“What we've had are three really potent storms,” said Brian McInerney, a Hydrologist with the National Weather Service in
Snowpack is now above average in Northern Utah at 113%, (See graph: Bear River) and just slightly below average, at 87% along the
“The central part of the state is not doing well. Then it gets progressively worse as you get toward St. George,” said McInerney. “Some of the lower elevation snowtells (snow equivalent monitoring stations) are already melted out and that's unfortunate.”
A warm March could also jeopardize the filling snowpack.
“Do not want to have melt starting in March because you could lose 50% of the water in the snowpack,” said McInerney. “It just goes away into evaporation.”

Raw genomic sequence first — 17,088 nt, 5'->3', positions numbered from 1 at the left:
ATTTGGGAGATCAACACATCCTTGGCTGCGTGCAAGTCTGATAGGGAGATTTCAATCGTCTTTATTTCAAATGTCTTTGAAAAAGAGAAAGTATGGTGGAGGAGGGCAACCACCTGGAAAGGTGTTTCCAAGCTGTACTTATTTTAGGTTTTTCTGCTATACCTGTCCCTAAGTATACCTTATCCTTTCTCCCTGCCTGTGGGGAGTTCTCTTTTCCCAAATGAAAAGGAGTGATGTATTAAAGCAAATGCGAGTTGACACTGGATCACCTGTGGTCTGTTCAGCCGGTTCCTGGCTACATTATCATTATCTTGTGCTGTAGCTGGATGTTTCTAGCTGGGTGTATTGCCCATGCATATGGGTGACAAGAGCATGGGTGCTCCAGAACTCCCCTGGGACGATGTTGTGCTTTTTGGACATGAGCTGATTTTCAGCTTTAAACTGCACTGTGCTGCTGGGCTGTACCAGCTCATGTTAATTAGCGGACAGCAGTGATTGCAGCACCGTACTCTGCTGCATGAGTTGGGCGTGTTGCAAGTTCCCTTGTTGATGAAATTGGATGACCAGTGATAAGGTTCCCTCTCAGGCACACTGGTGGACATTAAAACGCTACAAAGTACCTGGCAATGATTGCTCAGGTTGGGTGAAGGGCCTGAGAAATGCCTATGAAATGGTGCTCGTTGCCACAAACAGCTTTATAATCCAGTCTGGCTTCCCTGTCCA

ABC4’s Chief Meteorologist Jim Kosek said while temperature will be mild in the valley, the mountain tops should still be in good shape.
“You have to keep in mind temps in the valley will be 50's and 60's,” said Kosek. “But temps cool at 5.1 degrees per thousand feet, and especially in the shade of the mountains, we're going to keep it comfy cool.”
More storms are in the forecast for first week of March. For the Pinpoint Weather Team’s latest forecast, click here.